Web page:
Saudi Seeks Oil Supply Protection as U.S and Iran Face Off

DUBAI (Reuters) -
Saudi Energy Minister Khalid al-Falih. (Reuters/Maxim Shemetov/File Photo)

Saudi Arabia called for swift action to secure Gulf energy supplies, after the United States blamed Iran for attacks on two oil tankers in a vital oil shipping route that have raised fears of broader confrontation in the region.

Thursday’s tanker attacks in the Gulf of Oman exacerbated the antagonistic fallout from similar blasts in May that crippled four vessels. Washington, already embroiled in a standoff with Iran over its nuclear program, has blamed Tehran.

Iran has denied any role in the strikes on the tankers south of the Strait of Hormuz, a major transit route for oil from Saudi Arabia, the world’s biggest crude exporter, and other Gulf producers.

Saudi Energy Minister Khalid al-Falih said “there must be a rapid and decisive response to the threat” to energy supplies, market stability and consumer confidence after the attacks in the Gulf area, the Saudi Energy Ministry reported on Twitter.

The U.S. military released a video on Thursday, saying it showed Iran’s Revolutionary Guards were behind the explosions that damaged the Norwegian-owned Front Altair and theJapanese-owned Kokuka Courageous.

“Iran did do it and you know they did it because you saw the boat,” President Donald Trump told Fox News on Friday.

Tehran has said that if its oil exports were halted, it could block the Strait of Hormuz, a narrow channel of water separating Iran and Oman through which a fifth of the oil consumed globally passes.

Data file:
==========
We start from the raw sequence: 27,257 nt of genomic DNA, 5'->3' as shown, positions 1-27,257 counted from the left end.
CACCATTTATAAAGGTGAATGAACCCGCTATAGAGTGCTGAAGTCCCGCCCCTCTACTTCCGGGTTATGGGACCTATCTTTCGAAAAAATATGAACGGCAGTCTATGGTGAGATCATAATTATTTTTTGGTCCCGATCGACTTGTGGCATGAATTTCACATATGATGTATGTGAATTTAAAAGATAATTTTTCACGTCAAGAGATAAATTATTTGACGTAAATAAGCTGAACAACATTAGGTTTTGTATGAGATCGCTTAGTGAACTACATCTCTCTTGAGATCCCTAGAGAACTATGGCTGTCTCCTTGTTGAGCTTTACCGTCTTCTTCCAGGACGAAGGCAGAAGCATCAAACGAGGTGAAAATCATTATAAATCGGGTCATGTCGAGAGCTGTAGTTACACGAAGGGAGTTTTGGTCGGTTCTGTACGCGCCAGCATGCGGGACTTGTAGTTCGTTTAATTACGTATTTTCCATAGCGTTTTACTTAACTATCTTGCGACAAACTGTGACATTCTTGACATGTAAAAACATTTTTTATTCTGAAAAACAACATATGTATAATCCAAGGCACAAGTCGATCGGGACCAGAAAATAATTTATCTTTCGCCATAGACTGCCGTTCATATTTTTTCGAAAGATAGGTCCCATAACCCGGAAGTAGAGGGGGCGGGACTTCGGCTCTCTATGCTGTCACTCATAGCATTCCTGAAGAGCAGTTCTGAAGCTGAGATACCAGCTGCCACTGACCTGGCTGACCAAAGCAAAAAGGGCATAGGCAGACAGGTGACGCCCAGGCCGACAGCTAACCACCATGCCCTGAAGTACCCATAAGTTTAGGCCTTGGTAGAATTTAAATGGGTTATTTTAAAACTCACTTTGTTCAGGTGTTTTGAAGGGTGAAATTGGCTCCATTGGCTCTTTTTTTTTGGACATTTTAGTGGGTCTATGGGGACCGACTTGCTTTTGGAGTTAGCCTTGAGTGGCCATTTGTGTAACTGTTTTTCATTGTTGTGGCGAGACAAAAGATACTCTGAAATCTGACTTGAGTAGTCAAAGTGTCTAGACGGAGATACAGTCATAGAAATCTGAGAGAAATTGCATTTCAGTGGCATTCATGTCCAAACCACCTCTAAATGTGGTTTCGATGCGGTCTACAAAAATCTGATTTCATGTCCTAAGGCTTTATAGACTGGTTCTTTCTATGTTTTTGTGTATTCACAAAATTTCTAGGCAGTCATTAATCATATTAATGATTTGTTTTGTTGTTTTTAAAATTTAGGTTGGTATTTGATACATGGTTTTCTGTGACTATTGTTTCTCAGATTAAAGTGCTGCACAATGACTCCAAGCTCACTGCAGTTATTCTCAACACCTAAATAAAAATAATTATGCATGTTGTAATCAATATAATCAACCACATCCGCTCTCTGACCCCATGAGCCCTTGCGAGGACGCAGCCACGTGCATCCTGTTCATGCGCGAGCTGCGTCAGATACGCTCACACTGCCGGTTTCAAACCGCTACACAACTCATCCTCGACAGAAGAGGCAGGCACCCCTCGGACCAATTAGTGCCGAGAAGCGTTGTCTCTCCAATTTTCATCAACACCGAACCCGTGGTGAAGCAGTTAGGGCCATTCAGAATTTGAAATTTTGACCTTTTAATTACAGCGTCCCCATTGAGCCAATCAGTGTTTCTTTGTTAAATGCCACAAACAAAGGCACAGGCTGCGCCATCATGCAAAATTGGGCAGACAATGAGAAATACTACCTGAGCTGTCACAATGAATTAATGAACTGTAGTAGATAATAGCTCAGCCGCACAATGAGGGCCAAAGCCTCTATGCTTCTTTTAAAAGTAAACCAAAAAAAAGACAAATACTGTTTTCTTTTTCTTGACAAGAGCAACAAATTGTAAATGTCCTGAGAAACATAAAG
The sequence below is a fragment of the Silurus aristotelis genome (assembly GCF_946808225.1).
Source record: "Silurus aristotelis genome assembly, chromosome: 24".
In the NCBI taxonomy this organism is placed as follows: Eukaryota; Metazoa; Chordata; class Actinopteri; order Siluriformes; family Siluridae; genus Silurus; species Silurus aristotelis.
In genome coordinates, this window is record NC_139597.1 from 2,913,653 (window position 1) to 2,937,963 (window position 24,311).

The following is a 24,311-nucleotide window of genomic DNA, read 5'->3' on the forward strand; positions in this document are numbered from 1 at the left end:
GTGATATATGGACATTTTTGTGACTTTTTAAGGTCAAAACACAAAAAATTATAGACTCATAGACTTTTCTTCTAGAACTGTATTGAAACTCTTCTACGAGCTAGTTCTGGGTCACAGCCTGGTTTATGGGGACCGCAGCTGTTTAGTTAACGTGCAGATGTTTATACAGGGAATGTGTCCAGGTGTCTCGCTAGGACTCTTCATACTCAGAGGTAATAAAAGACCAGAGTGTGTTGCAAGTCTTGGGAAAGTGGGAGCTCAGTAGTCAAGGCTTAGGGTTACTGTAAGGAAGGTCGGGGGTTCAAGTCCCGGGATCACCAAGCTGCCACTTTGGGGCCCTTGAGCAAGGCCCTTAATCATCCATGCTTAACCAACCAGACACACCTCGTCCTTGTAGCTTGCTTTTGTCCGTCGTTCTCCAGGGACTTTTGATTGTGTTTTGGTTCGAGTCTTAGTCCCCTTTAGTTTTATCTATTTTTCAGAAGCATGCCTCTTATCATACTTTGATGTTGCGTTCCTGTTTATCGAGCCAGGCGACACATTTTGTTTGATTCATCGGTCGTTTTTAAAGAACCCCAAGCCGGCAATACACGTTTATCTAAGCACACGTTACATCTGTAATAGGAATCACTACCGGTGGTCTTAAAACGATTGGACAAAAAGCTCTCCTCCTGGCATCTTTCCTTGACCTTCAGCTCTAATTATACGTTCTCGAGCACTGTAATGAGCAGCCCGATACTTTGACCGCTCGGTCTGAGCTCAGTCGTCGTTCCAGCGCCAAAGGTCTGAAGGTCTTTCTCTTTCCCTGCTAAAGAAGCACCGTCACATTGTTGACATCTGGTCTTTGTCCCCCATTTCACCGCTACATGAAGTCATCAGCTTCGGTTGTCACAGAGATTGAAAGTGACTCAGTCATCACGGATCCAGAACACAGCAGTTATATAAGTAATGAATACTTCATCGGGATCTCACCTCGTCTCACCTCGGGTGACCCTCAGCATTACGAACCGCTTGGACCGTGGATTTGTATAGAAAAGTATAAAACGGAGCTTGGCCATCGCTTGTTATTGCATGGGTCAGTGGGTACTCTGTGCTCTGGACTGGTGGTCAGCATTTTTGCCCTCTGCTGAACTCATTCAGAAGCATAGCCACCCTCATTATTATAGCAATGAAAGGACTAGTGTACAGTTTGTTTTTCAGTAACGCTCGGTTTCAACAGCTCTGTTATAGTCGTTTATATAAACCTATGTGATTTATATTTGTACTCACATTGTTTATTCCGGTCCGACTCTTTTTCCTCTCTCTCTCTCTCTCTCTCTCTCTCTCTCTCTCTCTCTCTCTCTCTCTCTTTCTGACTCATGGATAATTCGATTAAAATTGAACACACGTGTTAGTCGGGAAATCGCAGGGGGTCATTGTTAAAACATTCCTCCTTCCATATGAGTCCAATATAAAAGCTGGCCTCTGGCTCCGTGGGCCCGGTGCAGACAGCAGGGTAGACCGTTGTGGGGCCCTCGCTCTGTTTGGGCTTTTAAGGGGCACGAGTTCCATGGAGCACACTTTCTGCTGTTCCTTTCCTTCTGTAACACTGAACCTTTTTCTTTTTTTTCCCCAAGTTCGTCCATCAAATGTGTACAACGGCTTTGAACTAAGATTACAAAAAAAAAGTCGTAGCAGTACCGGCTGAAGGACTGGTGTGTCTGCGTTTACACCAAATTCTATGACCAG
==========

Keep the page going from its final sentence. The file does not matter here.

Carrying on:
“The kingdom is committed to ensuring stability of global oil markets,” the Saudi energy minister said in Japan at a meeting of energy ministers from the G20 group of nations.

Japanese Industry Minister Hiroshige Seko said ministers agreed on the need to “work together to deal with the recent incidents from [an] energy security point of view.”

Trump, who pulled the United States out of the nuclear deal under which world powers agreed to ease international sanctions on Iran in return for curbs on Tehran’s nuclear work, said any move to close the Strait of Hormuz would not last long.

He also said he was open to holding talks with Iran, although Tehran said it had no plans to negotiate with the United States unless it reversed a decision on the nuclear deal.

Tehran and Washington have both said they have no interest in a war. But this has done little to assuage concerns that the arch foes could stumble into conflict.

A U.S. official told Reuters a surface-to-air missile was fired from Iranian territory on Thursday morning at a U.S. drone that was near the Front Altair following the attack on the tanker. The missile did not hit the drone, the official said.

U.S. Defense Secretary Patrick Shanahan said the United States was “planning various contingencies” when asked if more military forces would be sent to the area, but added that the focus was on building an international consensus.

“We also need to broaden our support for this international situation,” he told reporters.

As well as blaming Iran for the tanker attacks, Washington has also said Tehran was behind May 14 drone strikes on two Saudi oil-pumping stations. Tehran has denied all those charges.

Britain has backed the United States in blaming Iran for the tanker attacks. On Saturday, Iran summoned the British ambassador to complain about its “unacceptable stance,” ISNA news agency reported.